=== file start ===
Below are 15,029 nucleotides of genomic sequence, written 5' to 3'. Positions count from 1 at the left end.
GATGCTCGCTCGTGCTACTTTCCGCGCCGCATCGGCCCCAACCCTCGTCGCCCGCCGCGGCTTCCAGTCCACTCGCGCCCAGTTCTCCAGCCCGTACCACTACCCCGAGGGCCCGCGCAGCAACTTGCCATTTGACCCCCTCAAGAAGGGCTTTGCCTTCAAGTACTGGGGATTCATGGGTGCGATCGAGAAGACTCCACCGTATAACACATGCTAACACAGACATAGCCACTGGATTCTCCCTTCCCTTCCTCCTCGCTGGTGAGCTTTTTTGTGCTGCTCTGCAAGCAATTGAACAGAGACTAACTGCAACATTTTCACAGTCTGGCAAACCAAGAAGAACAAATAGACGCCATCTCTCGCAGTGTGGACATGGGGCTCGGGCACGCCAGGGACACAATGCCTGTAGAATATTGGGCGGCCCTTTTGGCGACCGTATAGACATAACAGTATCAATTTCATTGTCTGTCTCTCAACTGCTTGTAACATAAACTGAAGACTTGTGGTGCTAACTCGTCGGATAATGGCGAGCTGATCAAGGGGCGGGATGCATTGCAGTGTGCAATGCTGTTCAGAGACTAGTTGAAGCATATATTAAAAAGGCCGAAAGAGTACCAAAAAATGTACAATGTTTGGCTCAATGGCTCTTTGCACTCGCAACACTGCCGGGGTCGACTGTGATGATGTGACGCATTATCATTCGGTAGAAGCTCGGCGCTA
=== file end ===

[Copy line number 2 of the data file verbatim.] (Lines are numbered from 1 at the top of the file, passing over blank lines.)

GATGCTCGCTCGTGCTACTTTCCGCGCCGCATCGGCCCCAACCCTCGTCGCCCGCCGCGGCTTCCAGTCCACTCGCGCCCAGTTCTCCAGCCCGTACCACTACCCCGAGGGCCCGCGCAGCAACTTGCCATTTGACCCCCTCAAGAAGGGCTTTGCCTTCAAGTACTGGGGATTCATGGGTGCGATCGAGAAGACTCCACCGTATAACACATGCTAACACAGACATAGCCACTGGATTCTCCCTTCCCTTCCTCCTCGCTGGTGAGCTTTTTTGTGCTGCTCTGCAAGCAATTGAACAGAGACTAACTGCAACATTTTCACAGTCTGGCAAACCAAGAAGAACAAATAGACGCCATCTCTCGCAGTGTGGACATGGGGCTCGGGCACGCCAGGGACACAATGCCTGTAGAATATTGGGCGGCCCTTTTGGCGACCGTATAGACATAACAGTATCAATTTCATTGTCTGTCTCTCAACTGCTTGTAACATAAACTGAAGACTTGTGGTGCTAACTCGTCGGATAATGGCGAGCTGATCAAGGGGCGGGATGCATTGCAGTGTGCAATGCTGTTCAGAGACTAGTTGAAGCATATATTAAAAAGGCCGAAAGAGTACCAAAAAATGTACAATGTTTGGCTCAATGGCTCTTTGCACTCGCAACACTGCCGGGGTCGACTGTGATGATGTGACGCATTATCATTCGGTAGAAGCTCGGCGCTA